Why Admit It When You Are Wrong?
“The only people who make no mistakes are dead people.” This has been said of imperfect humans. And when you think about matters, who is not wrong at times? Who does not make mistakes?
God’s Word, the Holy Bible, makes it clear that we all err, for it says: “There is no man righteous in the earth that keeps doing good and does not sin.” In the Bible, the Hebrew and the Greek words translated “sin” literally mean “missing the mark”—being wrong as far as God’s requirements are concerned.—Ecclesiastes 7:20.
Yet, common as it is to make a mistake, to be wrong—yes, to sin—how difficult it is to admit it! If you are a husband and father, do you not find yourself wanting to hedge when it comes to admitting to your wife or children that you are wrong? If you have a position of oversight, do you not find yourself reluctant to admit to your subordinates that you are wrong? Well, it is the same way with wives, children, employees and those in other circumstances.
Why We May Not Admit It
It seems to be human nature to try to justify ourselves. When we were youngsters, how hard it was for our parents to make us admit that we did wrong and should apologize for it! Having grown up, we may manifest a similar attitude. Thus a person may try to rationalize that what he did was not actually wrong, that someone else really was at fault, or that unusual circumstances were to blame.
Especially does it seem difficult for those in positions of responsibility to admit being wrong. Why? No doubt in many instances this is due to pride. They are concerned with what others may think; they want to “save face,” as the saying goes. But, then again, failure to admit being wrong may well be due to feelings of insecurity. A person may feel that his position is threatened if he admits a mistake.
No doubt some individuals are reluctant to admit that they are or have been wrong because of the price they might have to pay for their mistake. Thus a railway employee may have caused a serious accident due to negligence. But if he admits that he made a mistake, he may lose his job or even go to prison. Or, in the case of a physician, a costly malpractice suit might be involved, and admitting wrong may cost him or his insurance company a great deal of money.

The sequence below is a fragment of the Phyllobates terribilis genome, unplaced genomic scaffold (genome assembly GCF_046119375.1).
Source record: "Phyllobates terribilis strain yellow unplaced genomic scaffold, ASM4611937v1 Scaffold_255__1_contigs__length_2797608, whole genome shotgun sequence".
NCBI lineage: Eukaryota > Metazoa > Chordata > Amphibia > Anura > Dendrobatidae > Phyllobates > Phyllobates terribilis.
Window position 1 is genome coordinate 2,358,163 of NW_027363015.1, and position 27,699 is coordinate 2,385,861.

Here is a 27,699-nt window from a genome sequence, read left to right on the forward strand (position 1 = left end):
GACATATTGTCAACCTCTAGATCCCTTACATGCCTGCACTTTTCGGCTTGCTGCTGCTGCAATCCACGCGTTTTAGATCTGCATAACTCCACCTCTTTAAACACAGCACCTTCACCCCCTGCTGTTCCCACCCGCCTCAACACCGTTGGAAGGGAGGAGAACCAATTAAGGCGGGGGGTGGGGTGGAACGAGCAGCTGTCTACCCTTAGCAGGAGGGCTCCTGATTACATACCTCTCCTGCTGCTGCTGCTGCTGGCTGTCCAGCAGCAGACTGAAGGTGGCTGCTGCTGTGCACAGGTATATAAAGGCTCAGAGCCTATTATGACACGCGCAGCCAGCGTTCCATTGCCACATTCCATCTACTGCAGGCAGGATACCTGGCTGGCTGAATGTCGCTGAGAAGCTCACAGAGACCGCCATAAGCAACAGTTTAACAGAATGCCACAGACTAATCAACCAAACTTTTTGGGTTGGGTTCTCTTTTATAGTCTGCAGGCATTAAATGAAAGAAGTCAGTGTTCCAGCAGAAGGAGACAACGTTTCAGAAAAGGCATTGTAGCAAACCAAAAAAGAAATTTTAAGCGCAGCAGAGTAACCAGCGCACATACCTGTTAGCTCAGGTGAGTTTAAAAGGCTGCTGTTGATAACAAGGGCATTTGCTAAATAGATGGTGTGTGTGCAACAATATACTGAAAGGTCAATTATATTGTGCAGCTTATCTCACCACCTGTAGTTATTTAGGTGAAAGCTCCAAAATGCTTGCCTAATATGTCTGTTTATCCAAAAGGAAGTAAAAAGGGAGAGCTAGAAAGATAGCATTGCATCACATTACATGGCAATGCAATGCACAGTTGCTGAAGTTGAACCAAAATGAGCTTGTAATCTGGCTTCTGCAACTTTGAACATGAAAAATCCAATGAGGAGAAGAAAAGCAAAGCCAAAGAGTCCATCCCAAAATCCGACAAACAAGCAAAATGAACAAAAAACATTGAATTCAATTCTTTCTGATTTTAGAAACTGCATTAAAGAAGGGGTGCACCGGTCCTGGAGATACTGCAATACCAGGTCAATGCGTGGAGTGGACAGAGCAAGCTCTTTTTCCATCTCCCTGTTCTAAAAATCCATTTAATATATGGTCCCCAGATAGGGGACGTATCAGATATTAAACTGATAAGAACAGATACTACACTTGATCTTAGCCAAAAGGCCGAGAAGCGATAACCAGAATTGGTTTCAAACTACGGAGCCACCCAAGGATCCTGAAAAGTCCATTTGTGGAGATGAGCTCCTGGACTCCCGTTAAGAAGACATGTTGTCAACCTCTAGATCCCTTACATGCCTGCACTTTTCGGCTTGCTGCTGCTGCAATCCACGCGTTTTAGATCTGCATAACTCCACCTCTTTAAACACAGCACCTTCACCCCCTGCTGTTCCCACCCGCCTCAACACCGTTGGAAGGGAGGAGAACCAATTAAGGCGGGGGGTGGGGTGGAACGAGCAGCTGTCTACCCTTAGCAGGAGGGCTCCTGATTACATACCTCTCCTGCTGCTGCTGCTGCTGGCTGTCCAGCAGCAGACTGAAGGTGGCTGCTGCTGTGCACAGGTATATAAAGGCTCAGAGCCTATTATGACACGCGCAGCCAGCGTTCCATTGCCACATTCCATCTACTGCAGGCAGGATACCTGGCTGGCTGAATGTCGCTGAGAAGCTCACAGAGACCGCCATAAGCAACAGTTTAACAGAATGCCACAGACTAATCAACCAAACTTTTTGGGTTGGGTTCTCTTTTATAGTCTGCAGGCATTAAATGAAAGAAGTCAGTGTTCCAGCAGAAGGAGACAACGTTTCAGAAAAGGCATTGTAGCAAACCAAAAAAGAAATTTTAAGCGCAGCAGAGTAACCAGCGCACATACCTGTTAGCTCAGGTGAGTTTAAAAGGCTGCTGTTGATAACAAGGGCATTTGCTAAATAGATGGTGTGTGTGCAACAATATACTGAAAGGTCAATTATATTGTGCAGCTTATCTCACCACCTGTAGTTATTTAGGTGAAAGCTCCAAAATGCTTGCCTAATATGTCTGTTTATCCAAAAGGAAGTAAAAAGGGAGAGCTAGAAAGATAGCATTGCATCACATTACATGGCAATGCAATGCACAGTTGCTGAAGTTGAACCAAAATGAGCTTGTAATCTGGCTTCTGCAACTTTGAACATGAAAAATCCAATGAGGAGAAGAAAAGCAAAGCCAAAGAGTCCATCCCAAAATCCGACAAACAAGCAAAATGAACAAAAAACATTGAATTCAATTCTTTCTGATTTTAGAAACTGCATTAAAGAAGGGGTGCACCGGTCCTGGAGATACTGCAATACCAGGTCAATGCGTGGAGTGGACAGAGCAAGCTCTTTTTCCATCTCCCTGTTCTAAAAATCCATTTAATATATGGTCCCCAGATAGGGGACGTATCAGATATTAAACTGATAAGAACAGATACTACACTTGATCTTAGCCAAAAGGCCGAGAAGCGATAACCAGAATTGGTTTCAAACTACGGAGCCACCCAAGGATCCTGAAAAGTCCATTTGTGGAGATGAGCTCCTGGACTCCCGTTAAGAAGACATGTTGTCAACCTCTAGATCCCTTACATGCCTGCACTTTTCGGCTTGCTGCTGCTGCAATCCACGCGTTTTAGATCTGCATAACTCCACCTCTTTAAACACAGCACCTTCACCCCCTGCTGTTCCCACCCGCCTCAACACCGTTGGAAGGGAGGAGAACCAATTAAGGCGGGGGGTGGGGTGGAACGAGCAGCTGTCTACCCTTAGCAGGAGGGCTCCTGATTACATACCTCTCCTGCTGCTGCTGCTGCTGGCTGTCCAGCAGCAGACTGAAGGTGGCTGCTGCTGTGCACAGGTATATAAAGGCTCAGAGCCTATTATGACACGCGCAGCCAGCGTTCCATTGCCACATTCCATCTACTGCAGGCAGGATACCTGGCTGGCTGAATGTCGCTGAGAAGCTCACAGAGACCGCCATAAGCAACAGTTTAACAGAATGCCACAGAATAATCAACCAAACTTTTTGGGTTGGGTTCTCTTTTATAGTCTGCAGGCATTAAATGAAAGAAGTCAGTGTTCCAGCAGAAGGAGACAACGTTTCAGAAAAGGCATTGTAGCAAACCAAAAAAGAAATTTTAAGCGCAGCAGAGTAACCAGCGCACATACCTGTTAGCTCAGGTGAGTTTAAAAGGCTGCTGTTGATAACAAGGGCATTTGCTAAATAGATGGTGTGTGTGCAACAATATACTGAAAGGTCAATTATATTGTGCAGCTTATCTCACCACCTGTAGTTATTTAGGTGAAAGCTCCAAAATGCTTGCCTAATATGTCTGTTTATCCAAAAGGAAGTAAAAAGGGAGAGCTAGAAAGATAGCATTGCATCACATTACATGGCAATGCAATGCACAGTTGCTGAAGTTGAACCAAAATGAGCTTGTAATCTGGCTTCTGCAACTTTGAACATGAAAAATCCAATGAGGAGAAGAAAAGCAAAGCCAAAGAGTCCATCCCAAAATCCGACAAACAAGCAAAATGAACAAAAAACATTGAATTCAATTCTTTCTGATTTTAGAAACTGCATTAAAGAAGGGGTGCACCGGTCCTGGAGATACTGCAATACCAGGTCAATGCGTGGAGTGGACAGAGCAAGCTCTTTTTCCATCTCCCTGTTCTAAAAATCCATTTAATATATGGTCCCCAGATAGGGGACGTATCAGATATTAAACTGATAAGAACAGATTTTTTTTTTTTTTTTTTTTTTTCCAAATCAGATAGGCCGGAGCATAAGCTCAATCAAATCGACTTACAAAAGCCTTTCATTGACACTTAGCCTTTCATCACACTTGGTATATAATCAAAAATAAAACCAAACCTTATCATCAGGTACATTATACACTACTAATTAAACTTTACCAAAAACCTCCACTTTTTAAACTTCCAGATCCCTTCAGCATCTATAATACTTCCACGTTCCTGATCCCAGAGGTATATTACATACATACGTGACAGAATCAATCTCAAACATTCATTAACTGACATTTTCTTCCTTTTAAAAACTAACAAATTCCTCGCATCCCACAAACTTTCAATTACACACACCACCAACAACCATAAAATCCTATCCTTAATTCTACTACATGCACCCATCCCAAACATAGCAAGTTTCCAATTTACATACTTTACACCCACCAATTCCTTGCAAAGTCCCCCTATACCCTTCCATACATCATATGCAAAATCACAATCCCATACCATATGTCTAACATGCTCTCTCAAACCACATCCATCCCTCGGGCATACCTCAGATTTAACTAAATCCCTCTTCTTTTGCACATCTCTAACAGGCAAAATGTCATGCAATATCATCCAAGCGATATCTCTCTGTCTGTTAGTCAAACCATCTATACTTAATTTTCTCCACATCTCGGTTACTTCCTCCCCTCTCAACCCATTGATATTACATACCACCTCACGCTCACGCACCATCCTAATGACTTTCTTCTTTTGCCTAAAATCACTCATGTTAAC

Then, too, a person may have difficulty actually seeing things in their right light. As the Bible puts it, “Mistakes—who can discern?” Moreover, the heart may harbor emotions that prevent us from admitting our error. Yes, “the heart is more treacherous than anything else . . . Who can know it?”—Psalm 19:12; Jeremiah 17:9.
Shortsighted self-interest may prompt us to justify ourselves rather than admitting that we are wrong. But regardless of our reasoning, refusing to admit it when we are wrong has unfavorable consequences. For instance, it can cause strained relations with members of our families or with those with whom we work or worship. By refusing to admit it when we are wrong, either we try the patience of others or we lose their respect. And most likely we create a barrier that interferes with free communication.
Still more serious is the fact that refusing to admit it when we are wrong burdens us with a guilty conscience, especially if someone else gets the blame for what we have done. And if we shrink back from admitting one wrong, this may get to be a habit. Having refused to admit small mistakes, we may soon refuse to admit making large ones, all to our undoing. As a result, even in a case of grave sin our conscience may get seared as with a branding iron. (1 Timothy 4:1, 2) Above all, such a course is bound to harm our relationship with our Creator, Jehovah God.
Examples From the Past
Failing to admit that we are wrong by trying to shift the blame to others puts us in some rather poor company. For his disobedience, the first man, Adam, blamed ‘the woman God gave him.’ In turn, Eve blamed the serpent. However, God did not accept these excuses but held the original human pair accountable. Then there was King Saul, who failed to execute completely God’s judgment upon the wicked Amalekites. When Saul was asked why, he blamed his people. But God did not accept that excuse either.—Genesis 3:12-19; 1 Samuel 15:15-23.